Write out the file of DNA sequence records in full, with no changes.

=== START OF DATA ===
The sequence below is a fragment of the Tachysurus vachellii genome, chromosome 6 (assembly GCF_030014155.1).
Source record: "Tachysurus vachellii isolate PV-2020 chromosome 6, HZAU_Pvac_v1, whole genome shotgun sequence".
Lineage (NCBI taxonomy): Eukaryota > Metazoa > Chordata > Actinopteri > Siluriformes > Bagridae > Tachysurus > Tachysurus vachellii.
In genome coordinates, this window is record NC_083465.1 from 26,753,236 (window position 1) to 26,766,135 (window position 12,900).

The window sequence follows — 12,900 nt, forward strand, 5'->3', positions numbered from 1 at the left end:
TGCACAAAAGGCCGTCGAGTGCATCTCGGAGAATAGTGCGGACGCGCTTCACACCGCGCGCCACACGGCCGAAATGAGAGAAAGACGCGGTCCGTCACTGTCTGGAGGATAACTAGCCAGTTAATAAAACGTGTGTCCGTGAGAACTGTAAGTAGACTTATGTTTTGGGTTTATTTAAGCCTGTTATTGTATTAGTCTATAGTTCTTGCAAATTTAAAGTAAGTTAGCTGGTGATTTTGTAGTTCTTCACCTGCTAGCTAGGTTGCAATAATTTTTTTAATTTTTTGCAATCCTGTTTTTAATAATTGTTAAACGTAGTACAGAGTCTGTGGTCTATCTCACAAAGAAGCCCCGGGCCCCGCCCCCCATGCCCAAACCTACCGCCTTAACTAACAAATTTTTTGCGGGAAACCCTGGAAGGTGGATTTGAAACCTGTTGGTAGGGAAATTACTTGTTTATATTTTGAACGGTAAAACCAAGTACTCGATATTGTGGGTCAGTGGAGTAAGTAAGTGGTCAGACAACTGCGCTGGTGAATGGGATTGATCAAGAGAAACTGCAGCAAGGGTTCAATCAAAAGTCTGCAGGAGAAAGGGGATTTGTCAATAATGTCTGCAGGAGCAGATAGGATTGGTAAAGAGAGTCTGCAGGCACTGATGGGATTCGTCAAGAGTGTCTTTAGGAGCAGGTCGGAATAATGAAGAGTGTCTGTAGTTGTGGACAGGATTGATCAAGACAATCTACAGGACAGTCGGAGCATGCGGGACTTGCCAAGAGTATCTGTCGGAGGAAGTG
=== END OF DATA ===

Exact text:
The sequence below is a fragment of the Tachysurus vachellii genome, chromosome 6 (assembly GCF_030014155.1).
Source record: "Tachysurus vachellii isolate PV-2020 chromosome 6, HZAU_Pvac_v1, whole genome shotgun sequence".
Lineage (NCBI taxonomy): Eukaryota > Metazoa > Chordata > Actinopteri > Siluriformes > Bagridae > Tachysurus > Tachysurus vachellii.
In genome coordinates, this window is record NC_083465.1 from 26,753,236 (window position 1) to 26,766,135 (window position 12,900).

The window sequence follows — 12,900 nt, forward strand, 5'->3', positions numbered from 1 at the left end:
TGCACAAAAGGCCGTCGAGTGCATCTCGGAGAATAGTGCGGACGCGCTTCACACCGCGCGCCACACGGCCGAAATGAGAGAAAGACGCGGTCCGTCACTGTCTGGAGGATAACTAGCCAGTTAATAAAACGTGTGTCCGTGAGAACTGTAAGTAGACTTATGTTTTGGGTTTATTTAAGCCTGTTATTGTATTAGTCTATAGTTCTTGCAAATTTAAAGTAAGTTAGCTGGTGATTTTGTAGTTCTTCACCTGCTAGCTAGGTTGCAATAATTTTTTTAATTTTTTGCAATCCTGTTTTTAATAATTGTTAAACGTAGTACAGAGTCTGTGGTCTATCTCACAAAGAAGCCCCGGGCCCCGCCCCCCATGCCCAAACCTACCGCCTTAACTAACAAATTTTTTGCGGGAAACCCTGGAAGGTGGATTTGAAACCTGTTGGTAGGGAAATTACTTGTTTATATTTTGAACGGTAAAACCAAGTACTCGATATTGTGGGTCAGTGGAGTAAGTAAGTGGTCAGACAACTGCGCTGGTGAATGGGATTGATCAAGAGAAACTGCAGCAAGGGTTCAATCAAAAGTCTGCAGGAGAAAGGGGATTTGTCAATAATGTCTGCAGGAGCAGATAGGATTGGTAAAGAGAGTCTGCAGGCACTGATGGGATTCGTCAAGAGTGTCTTTAGGAGCAGGTCGGAATAATGAAGAGTGTCTGTAGTTGTGGACAGGATTGATCAAGACAATCTACAGGACAGTCGGAGCATGCGGGACTTGCCAAGAGTATCTGTCGGAGGAAGTG